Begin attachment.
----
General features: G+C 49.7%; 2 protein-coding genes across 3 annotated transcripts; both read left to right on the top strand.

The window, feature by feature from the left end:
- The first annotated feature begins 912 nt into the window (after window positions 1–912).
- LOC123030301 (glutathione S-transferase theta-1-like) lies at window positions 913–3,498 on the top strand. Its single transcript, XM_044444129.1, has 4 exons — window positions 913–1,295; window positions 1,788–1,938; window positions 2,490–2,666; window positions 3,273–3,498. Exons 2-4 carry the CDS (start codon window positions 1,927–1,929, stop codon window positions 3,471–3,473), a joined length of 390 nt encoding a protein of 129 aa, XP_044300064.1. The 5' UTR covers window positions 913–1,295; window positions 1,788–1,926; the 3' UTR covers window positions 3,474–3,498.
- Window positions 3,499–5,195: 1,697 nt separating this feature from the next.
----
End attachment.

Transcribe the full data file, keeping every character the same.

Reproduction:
General features: G+C 49.7%; 2 protein-coding genes across 3 annotated transcripts; both read left to right on the top strand.

The window, feature by feature from the left end:
- The first annotated feature begins 912 nt into the window (after window positions 1–912).
- LOC123030301 (glutathione S-transferase theta-1-like) lies at window positions 913–3,498 on the top strand. Its single transcript, XM_044444129.1, has 4 exons — window positions 913–1,295; window positions 1,788–1,938; window positions 2,490–2,666; window positions 3,273–3,498. Exons 2-4 carry the CDS (start codon window positions 1,927–1,929, stop codon window positions 3,471–3,473), a joined length of 390 nt encoding a protein of 129 aa, XP_044300064.1. The 5' UTR covers window positions 913–1,295; window positions 1,788–1,926; the 3' UTR covers window positions 3,474–3,498.
- Window positions 3,499–5,195: 1,697 nt separating this feature from the next.